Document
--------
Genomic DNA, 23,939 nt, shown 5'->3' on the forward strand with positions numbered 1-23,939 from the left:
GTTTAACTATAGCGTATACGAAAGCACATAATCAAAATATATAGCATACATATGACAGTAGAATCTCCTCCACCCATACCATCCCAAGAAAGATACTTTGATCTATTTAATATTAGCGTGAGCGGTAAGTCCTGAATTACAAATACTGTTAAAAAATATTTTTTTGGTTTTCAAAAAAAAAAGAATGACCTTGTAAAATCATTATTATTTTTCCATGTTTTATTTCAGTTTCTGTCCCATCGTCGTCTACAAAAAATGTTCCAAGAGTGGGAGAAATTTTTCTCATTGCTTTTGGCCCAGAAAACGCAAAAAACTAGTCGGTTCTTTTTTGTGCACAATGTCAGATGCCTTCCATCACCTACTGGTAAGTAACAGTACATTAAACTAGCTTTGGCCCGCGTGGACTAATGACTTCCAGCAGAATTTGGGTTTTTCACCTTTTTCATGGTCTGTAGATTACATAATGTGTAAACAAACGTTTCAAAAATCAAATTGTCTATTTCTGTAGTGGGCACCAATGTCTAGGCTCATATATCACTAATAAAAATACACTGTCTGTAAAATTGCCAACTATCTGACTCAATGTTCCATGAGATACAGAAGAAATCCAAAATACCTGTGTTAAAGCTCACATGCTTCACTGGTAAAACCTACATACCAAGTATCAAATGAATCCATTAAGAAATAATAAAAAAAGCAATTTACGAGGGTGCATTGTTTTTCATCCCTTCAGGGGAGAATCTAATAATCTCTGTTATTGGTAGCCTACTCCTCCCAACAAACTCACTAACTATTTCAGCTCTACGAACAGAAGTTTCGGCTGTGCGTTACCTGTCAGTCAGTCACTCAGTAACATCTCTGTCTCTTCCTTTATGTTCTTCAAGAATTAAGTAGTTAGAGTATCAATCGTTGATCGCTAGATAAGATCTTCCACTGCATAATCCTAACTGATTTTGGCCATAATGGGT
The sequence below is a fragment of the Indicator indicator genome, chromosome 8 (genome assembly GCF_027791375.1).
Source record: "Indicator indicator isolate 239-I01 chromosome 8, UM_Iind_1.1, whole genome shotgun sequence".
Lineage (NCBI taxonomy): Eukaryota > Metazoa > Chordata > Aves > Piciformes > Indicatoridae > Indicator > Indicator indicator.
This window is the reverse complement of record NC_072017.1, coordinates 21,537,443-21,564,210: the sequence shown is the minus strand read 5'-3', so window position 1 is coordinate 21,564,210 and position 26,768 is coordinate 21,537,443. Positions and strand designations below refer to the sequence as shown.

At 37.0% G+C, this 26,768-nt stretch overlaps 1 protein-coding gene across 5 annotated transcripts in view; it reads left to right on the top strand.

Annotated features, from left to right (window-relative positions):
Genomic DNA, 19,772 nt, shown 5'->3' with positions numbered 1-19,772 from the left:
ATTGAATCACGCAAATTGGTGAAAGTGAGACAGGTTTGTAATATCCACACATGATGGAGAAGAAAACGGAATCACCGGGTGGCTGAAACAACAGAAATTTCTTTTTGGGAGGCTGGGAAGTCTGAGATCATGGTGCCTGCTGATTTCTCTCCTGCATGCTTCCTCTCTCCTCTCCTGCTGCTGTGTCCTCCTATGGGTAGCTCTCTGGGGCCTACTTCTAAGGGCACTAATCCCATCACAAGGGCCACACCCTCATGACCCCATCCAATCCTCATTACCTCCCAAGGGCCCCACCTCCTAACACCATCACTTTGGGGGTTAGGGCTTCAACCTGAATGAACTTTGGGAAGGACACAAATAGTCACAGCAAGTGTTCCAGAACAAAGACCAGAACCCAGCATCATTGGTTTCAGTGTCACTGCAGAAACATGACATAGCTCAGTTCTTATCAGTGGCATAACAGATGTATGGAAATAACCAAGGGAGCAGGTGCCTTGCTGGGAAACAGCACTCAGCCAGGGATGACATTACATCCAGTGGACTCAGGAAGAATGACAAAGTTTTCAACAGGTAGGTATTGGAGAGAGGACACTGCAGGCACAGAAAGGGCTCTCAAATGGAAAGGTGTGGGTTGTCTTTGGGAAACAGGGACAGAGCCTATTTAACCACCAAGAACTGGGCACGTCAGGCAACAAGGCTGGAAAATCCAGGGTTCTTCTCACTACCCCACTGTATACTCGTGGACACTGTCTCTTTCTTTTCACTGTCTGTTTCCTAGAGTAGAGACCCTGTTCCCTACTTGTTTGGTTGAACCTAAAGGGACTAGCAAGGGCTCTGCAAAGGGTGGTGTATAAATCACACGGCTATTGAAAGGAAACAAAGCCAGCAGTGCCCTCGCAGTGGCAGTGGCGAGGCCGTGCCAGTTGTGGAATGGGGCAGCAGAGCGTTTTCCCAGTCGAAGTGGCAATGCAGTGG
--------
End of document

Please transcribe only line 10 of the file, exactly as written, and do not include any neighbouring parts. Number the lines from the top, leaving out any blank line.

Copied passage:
ATTGAATCACGCAAATTGGTGAAAGTGAGACAGGTTTGTAATATCCACACATGATGGAGAAGAAAACGGAATCACCGGGTGGCTGAAACAACAGAAATTTCTTTTTGGGAGGCTGGGAAGTCTGAGATCATGGTGCCTGCTGATTTCTCTCCTGCATGCTTCCTCTCTCCTCTCCTGCTGCTGTGTCCTCCTATGGGTAGCTCTCTGGGGCCTACTTCTAAGGGCACTAATCCCATCACAAGGGCCACACCCTCATGACCCCATCCAATCCTCATTACCTCCCAAGGGCCCCACCTCCTAACACCATCACTTTGGGGGTTAGGGCTTCAACCTGAATGAACTTTGGGAAGGACACAAATAGTCACAGCAAGTGTTCCAGAACAAAGACCAGAACCCAGCATCATTGGTTTCAGTGTCACTGCAGAAACATGACATAGCTCAGTTCTTATCAGTGGCATAACAGATGTATGGAAATAACCAAGGGAGCAGGTGCCTTGCTGGGAAACAGCACTCAGCCAGGGATGACATTACATCCAGTGGACTCAGGAAGAATGACAAAGTTTTCAACAGGTAGGTATTGGAGAGAGGACACTGCAGGCACAGAAAGGGCTCTCAAATGGAAAGGTGTGGGTTGTCTTTGGGAAACAGGGACAGAGCCTATTTAACCACCAAGAACTGGGCACGTCAGGCAACAAGGCTGGAAAATCCAGGGTTCTTCTCACTACCCCACTGTATACTCGTGGACACTGTCTCTTTCTTTTCACTGTCTGTTTCCTAGAGTAGAGACCCTGTTCCCTACTTGTTTGGTTGAACCTAAAGGGACTAGCAAGGGCTCTGCAAAGGGTGGTGTATAAATCACACGGCTATTGAAAGGAAACAAAGCCAGCAGTGCCCTCGCAGTGGCAGTGGCGAGGCCGTGCCAGTTGTGGAATGGGGCAGCAGAGCGTTTTCCCAGTCGAAGTGGCAATGCAGTGG